Education

Aching backs and eye strain? How to set up a healthy virtual learning environment for your child

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A few weeks after distance learning began, my son began complaining of aches and pains, mainly in his back. As a longtime remote worker myself, I was instantly familiar with his gripes. Hours spent hunched over a laptop can cause all sorts of back, arm, neck, and eye strains, even in children. The pandemic has made things worse by increasing the number of hours that children are spending in front of a computer and reducing the time spent walking to classes or otherwise moving around at school. When the pain is constant or your child begins talking about tingling in their hands and feet, it’s time for an intervention. Luckily, relief is easy with just a few simple steps.

Build in breaks

First, try setting a timer every 20 or 30 minutes to encourage your kiddo to stand up and move around. Turn it into a game with special moves the two of you come up with, anything to make it fun. Even just walking around the room where they’re learning or standing up to stretch for a few minutes will do wonders to get the blood flowing, preventing the tightening of the muscles and joints. 

For their eyes, follow the 20/20/20 rule: every 20 minutes, look up from the computer at something at least 20 feet away for 20 seconds. Changing the depth of focus periodically like this helps alleviate eye strain, which can otherwise cause symptoms like headaches, dry eyes, and double vision. This can be timed to coincide with their movement breaks, but you can also set reminders to appear directly on the screen so your child doesn’t forget. For example, Google Chrome extensions like EyeCare will pop up with a reminder notification at intervals and can even suggest eye exercises to do during the break.

Change the scenery

Whenever they’re doing something that doesn’t require the computer, such as an art project or a reading session, have them sit on the floor, the sofa, or let them stand for a bit while they work on a different surface. Just make sure they don’t stretch out on the sofa or get under the covers in bed. The idea is to keep them working and moving but in a different position. 

Address work station woes

Next, look at the main learning tool your child is using: the laptop. It’s easy to forget that while laptops are convenient, they’re designed to be moved around, not sat at for hours. If it’s at all possible, provide your child a wireless keyboard and mouse and place the laptop on a stack of books or a cardboard box so that the top of the screen is at eye level (this goes for adults, too). This will significantly reduce neck, shoulder, back, and eye strain almost instantly.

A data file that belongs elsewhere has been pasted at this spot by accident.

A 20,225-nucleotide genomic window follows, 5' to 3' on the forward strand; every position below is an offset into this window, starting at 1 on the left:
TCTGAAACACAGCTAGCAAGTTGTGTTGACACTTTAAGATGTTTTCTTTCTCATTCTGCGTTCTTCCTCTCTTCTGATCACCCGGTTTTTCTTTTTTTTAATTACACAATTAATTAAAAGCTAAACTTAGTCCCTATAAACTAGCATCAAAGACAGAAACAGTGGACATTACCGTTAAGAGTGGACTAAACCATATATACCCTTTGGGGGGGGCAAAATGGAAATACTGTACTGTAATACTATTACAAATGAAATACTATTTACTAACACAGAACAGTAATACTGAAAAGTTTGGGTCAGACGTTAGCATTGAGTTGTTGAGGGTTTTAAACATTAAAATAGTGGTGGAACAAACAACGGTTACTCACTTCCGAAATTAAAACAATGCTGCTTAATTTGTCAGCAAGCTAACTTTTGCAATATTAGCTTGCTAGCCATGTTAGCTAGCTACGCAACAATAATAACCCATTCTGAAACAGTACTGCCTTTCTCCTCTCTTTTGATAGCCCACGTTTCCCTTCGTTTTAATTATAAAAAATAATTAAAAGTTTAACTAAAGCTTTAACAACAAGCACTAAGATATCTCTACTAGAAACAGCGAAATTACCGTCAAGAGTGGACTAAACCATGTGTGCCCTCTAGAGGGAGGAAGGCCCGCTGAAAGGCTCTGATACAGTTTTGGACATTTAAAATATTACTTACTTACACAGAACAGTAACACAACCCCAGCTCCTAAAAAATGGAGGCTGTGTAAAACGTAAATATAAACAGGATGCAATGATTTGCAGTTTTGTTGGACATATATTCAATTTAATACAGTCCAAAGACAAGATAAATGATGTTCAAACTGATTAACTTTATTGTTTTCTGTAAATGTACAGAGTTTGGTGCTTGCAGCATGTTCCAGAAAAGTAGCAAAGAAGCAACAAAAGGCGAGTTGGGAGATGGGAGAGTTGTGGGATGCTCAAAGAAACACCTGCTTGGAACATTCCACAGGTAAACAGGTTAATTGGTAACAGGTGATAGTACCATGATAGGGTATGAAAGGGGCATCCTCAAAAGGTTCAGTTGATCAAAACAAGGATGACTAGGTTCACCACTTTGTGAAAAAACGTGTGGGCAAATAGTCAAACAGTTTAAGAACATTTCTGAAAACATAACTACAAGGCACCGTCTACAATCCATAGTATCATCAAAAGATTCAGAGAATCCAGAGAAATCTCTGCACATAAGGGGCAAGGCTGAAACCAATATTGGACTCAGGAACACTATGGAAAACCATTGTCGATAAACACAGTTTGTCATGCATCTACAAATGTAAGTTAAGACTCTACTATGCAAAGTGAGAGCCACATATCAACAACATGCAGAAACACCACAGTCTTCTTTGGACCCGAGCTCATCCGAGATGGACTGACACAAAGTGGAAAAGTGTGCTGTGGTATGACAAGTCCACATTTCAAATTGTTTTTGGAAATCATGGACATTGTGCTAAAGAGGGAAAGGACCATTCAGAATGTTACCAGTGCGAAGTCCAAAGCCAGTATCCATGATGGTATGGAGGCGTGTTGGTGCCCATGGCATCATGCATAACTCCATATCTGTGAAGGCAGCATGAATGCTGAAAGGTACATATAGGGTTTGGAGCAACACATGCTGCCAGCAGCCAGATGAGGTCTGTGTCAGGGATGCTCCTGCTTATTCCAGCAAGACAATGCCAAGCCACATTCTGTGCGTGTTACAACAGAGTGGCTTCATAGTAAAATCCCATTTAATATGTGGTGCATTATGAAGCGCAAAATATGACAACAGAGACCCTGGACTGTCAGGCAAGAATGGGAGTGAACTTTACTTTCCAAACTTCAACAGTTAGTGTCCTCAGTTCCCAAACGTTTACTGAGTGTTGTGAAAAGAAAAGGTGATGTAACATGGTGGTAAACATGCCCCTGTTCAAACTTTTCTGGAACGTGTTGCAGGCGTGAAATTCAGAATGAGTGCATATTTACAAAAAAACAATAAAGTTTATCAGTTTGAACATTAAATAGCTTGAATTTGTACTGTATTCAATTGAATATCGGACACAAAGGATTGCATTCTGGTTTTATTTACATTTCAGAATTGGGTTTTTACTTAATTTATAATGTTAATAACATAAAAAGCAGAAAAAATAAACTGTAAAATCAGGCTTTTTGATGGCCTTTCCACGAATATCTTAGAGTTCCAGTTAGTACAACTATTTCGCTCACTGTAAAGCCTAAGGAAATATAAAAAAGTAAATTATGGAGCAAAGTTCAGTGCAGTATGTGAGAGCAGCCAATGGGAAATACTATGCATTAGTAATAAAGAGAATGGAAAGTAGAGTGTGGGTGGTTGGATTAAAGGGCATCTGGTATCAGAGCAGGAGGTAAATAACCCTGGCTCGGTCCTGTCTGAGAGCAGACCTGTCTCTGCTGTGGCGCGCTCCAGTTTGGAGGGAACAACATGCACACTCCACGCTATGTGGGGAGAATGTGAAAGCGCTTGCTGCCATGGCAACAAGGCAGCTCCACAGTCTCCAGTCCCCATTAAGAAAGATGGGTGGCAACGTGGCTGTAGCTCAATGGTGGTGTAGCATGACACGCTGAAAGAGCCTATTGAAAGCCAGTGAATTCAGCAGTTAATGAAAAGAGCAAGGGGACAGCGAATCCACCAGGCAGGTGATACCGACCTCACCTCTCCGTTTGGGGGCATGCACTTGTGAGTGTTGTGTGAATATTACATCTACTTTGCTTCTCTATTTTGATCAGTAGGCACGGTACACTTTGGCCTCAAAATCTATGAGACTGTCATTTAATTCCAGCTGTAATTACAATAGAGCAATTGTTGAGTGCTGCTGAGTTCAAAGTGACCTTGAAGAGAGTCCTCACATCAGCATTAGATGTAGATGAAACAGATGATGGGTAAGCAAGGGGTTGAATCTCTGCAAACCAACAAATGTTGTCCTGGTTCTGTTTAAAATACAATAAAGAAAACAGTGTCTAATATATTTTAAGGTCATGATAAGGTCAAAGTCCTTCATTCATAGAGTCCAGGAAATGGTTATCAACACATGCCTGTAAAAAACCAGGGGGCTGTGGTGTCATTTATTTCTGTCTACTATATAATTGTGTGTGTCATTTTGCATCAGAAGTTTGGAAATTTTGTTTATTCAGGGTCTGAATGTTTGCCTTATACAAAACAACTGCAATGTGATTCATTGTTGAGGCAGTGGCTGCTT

Many external keyboard and mouse sets can be found for less than $20, a relatively small investment to avoid wrist, hand, and neck injuries as well as conditions such as carpal tunnel syndrome, especially if your child will be distance learning for an extended period.

When your kiddo is working, proper arm, back, and leg positioning are also important. If you’re using a dining table, coffee table, or anything other than a desk for your child’s workspace, look for something that will allow your child to rest their elbows and forearms comfortably on top, not something that forces them to reach or strain. A chair that allows your little one’s knees to stay at 90 degrees with their feet resting flat on the floor is ideal. If you have a younger child in kindergarten or preschool, a coffee table paired with a child’s chair may be a better bet than a traditional desk. If they have to use an adult chair, try placing a cushion under them to add height, and place a small lumbar pillow at their back to fill in the gap between their body and the chair, minimizing the hunching posture. 

Slipping a footrest under the desk or table is also a good idea (a box or pouf will work fine in a pinch). This encourages kids to rest their feet, relieving pressure on the lower back, plus it can help little ones whose feet don’t yet touch the ground.

Finally, they’re not cheap, but ergonomic experts say today’s sit/stand desks are ideal for avoiding all kinds of strain. They can be adjusted throughout the day depending on how your body feels, something that might be tough for little kids to do on their own. But for middle and high school students, being able to switch back and forth can relieve neck and shoulder strain significantly. 

Even small tweaks to their routine and work flow can have a huge impact on minimizing the aches and spins that are otherwise an inevitable part of distance learning. 


Dealing with school closures, childcare issues, or other challenges related to coronavirus? Find support, advice, activities to keep kids entertained, learning opportunities and more in our Coronavirus Parents: Parenting in a Pandemic Facebook Group.

For ongoing updates on coronavirus-related issues and questions that impact children and families, please find additional resources here.




The former Content Director at Parenting, parenting.com and several other brands, Ana Connery is a writer and content strategist whose work appears in USA Today, Reader's Digest, Real Simple, Cafe Mom/The Stir, Momtastic, and others.